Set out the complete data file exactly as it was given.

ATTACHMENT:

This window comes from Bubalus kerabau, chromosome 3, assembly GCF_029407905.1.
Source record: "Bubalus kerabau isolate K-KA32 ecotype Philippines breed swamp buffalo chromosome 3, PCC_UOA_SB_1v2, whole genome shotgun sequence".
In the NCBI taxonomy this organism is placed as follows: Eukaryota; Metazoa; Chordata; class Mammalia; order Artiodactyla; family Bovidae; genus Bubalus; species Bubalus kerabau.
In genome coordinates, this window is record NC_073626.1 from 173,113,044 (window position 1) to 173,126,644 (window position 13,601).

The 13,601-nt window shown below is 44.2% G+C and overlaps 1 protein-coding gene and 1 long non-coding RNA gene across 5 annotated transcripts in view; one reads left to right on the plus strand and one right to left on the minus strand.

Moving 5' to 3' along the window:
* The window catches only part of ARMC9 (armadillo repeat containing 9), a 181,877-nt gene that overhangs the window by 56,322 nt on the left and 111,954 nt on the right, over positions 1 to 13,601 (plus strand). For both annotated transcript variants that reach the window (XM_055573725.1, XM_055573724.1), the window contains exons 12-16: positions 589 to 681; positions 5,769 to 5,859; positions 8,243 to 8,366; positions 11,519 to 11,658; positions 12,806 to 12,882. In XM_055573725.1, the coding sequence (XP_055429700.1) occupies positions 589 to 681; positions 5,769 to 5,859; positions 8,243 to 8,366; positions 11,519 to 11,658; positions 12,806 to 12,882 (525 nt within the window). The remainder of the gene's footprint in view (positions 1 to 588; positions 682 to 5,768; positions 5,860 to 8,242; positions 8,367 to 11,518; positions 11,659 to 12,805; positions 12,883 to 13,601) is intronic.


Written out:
This window comes from Bubalus kerabau, chromosome 3, assembly GCF_029407905.1.
Source record: "Bubalus kerabau isolate K-KA32 ecotype Philippines breed swamp buffalo chromosome 3, PCC_UOA_SB_1v2, whole genome shotgun sequence".
In the NCBI taxonomy this organism is placed as follows: Eukaryota; Metazoa; Chordata; class Mammalia; order Artiodactyla; family Bovidae; genus Bubalus; species Bubalus kerabau.
In genome coordinates, this window is record NC_073626.1 from 173,113,044 (window position 1) to 173,126,644 (window position 13,601).

The 13,601-nt window shown below is 44.2% G+C and overlaps 1 protein-coding gene and 1 long non-coding RNA gene across 5 annotated transcripts in view; one reads left to right on the plus strand and one right to left on the minus strand.

Moving 5' to 3' along the window:
* The window catches only part of ARMC9 (armadillo repeat containing 9), a 181,877-nt gene that overhangs the window by 56,322 nt on the left and 111,954 nt on the right, over positions 1 to 13,601 (plus strand). For both annotated transcript variants that reach the window (XM_055573725.1, XM_055573724.1), the window contains exons 12-16: positions 589 to 681; positions 5,769 to 5,859; positions 8,243 to 8,366; positions 11,519 to 11,658; positions 12,806 to 12,882. In XM_055573725.1, the coding sequence (XP_055429700.1) occupies positions 589 to 681; positions 5,769 to 5,859; positions 8,243 to 8,366; positions 11,519 to 11,658; positions 12,806 to 12,882 (525 nt within the window). The remainder of the gene's footprint in view (positions 1 to 588; positions 682 to 5,768; positions 5,860 to 8,242; positions 8,367 to 11,518; positions 11,659 to 12,805; positions 12,883 to 13,601) is intronic.